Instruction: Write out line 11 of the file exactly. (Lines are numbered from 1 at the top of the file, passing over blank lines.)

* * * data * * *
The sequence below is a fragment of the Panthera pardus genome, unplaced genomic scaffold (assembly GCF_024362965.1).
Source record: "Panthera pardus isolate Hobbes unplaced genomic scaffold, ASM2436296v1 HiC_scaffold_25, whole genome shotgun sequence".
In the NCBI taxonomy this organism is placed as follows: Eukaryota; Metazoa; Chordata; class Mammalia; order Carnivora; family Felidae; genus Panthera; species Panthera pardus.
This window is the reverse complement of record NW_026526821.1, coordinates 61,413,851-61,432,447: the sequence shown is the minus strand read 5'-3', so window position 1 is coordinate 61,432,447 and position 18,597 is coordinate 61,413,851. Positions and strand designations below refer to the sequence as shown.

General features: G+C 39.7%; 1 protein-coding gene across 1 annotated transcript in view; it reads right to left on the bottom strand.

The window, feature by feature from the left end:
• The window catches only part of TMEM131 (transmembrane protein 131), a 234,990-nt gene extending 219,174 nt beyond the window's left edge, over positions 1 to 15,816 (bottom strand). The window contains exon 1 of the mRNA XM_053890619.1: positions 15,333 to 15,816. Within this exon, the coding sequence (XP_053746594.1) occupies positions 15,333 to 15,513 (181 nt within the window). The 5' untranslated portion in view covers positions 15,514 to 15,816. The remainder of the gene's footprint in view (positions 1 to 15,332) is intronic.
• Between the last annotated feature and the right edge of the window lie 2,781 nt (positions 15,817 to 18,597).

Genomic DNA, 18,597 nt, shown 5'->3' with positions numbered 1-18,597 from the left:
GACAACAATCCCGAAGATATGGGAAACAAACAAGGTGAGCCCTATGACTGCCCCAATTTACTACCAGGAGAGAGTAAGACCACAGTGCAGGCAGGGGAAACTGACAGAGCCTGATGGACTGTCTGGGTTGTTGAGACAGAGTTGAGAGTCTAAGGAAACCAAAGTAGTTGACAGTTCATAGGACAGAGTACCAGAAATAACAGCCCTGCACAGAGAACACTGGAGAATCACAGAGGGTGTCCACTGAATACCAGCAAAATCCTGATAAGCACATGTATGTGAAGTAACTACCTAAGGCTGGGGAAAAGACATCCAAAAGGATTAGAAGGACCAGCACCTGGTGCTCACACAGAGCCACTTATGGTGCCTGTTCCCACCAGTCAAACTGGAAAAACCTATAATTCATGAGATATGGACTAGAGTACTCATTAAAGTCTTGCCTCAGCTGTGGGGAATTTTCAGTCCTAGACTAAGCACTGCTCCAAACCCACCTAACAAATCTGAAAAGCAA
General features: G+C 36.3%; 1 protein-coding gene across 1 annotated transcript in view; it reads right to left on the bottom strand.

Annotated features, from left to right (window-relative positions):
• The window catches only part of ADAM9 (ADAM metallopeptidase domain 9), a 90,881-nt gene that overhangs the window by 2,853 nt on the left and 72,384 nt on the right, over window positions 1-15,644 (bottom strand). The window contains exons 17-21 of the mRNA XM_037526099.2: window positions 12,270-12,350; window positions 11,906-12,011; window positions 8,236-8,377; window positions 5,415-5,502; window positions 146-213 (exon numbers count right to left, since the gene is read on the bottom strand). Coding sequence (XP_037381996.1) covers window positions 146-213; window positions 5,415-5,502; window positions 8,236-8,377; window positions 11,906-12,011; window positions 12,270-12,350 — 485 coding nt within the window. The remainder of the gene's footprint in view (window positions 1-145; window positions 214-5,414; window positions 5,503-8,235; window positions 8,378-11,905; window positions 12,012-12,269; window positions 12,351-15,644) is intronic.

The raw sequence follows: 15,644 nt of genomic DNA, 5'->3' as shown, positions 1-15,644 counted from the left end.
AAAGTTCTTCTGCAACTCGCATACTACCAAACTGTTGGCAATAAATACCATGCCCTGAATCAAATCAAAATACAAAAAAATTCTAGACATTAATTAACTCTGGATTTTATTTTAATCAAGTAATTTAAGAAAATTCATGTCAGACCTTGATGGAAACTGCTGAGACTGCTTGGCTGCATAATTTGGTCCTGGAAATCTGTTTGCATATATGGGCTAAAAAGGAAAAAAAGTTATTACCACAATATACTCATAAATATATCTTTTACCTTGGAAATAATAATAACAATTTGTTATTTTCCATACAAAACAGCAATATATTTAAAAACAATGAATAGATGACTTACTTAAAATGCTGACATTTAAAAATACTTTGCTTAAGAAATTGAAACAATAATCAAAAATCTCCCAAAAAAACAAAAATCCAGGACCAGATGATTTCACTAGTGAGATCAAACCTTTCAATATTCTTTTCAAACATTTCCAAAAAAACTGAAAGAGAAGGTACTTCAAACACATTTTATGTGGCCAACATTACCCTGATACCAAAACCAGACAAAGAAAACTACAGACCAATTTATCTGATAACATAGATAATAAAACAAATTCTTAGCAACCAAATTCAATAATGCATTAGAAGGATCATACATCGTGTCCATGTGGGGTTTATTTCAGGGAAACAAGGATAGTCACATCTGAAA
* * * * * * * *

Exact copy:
General features: G+C 36.3%; 1 protein-coding gene across 1 annotated transcript in view; it reads right to left on the bottom strand.